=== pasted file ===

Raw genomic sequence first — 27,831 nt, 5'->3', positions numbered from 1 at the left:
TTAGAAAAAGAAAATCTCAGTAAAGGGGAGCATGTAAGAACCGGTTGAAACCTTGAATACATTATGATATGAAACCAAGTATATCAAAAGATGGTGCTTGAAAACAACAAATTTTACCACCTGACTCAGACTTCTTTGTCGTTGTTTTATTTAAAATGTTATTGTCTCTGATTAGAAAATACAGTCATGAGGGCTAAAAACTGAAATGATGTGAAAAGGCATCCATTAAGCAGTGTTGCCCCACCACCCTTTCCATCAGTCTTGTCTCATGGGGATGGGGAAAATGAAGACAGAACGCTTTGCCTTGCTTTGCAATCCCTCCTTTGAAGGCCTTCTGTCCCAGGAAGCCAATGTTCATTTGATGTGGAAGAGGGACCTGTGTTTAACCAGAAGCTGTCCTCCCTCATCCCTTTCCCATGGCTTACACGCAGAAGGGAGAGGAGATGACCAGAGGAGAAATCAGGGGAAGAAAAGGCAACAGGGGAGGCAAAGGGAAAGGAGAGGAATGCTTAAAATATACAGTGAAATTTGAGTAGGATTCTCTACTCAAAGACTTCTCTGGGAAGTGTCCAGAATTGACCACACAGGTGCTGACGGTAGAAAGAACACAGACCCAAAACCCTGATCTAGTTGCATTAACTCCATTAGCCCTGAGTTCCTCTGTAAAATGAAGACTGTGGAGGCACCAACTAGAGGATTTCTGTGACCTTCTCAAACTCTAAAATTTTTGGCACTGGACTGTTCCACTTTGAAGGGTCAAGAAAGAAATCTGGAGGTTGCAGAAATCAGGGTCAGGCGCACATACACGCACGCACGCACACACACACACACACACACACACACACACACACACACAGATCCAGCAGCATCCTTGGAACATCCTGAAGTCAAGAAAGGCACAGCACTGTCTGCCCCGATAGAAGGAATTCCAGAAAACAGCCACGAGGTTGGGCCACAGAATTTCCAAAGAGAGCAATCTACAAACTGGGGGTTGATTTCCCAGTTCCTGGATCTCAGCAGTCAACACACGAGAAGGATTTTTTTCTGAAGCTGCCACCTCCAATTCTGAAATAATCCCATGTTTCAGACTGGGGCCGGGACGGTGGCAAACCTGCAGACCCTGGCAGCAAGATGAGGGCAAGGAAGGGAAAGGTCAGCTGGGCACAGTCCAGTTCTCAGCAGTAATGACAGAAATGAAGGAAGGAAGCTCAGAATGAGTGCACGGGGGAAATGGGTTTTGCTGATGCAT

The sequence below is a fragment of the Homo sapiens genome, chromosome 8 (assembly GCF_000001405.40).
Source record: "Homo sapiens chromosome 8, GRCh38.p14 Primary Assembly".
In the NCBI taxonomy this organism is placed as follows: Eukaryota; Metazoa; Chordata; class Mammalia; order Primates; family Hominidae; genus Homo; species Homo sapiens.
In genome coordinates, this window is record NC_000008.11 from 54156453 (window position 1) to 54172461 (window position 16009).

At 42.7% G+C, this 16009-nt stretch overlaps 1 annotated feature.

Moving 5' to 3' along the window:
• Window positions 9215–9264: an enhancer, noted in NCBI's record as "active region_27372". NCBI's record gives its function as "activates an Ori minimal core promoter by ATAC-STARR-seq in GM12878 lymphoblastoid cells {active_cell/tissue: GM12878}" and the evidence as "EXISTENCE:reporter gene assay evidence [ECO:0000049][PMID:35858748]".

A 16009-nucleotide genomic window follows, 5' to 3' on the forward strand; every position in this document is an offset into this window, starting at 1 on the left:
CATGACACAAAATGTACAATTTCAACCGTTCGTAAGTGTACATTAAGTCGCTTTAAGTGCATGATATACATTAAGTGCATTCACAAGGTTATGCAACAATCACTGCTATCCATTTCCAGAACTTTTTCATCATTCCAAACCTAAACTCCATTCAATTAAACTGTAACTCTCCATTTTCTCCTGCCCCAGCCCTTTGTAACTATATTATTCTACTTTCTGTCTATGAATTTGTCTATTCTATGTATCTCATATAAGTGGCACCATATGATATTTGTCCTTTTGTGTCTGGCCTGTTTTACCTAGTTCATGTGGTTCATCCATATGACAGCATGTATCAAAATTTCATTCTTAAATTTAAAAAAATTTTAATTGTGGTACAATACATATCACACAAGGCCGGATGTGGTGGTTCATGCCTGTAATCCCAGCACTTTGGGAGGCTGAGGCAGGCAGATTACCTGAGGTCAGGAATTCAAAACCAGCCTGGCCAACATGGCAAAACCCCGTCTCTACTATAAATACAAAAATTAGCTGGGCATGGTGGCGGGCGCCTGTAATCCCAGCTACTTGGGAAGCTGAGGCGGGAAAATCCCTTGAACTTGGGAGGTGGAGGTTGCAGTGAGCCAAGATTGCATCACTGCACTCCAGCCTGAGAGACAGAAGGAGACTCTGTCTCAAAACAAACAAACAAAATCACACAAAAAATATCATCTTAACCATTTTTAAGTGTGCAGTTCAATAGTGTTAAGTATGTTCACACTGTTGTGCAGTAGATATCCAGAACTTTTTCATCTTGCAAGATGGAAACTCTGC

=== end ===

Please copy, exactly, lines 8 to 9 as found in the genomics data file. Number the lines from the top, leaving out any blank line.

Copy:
Moving 5' to 3' along the window:
• Window positions 9215–9264: an enhancer, noted in NCBI's record as "active region_27372". NCBI's record gives its function as "activates an Ori minimal core promoter by ATAC-STARR-seq in GM12878 lymphoblastoid cells {active_cell/tissue: GM12878}" and the evidence as "EXISTENCE:reporter gene assay evidence [ECO:0000049][PMID:35858748]".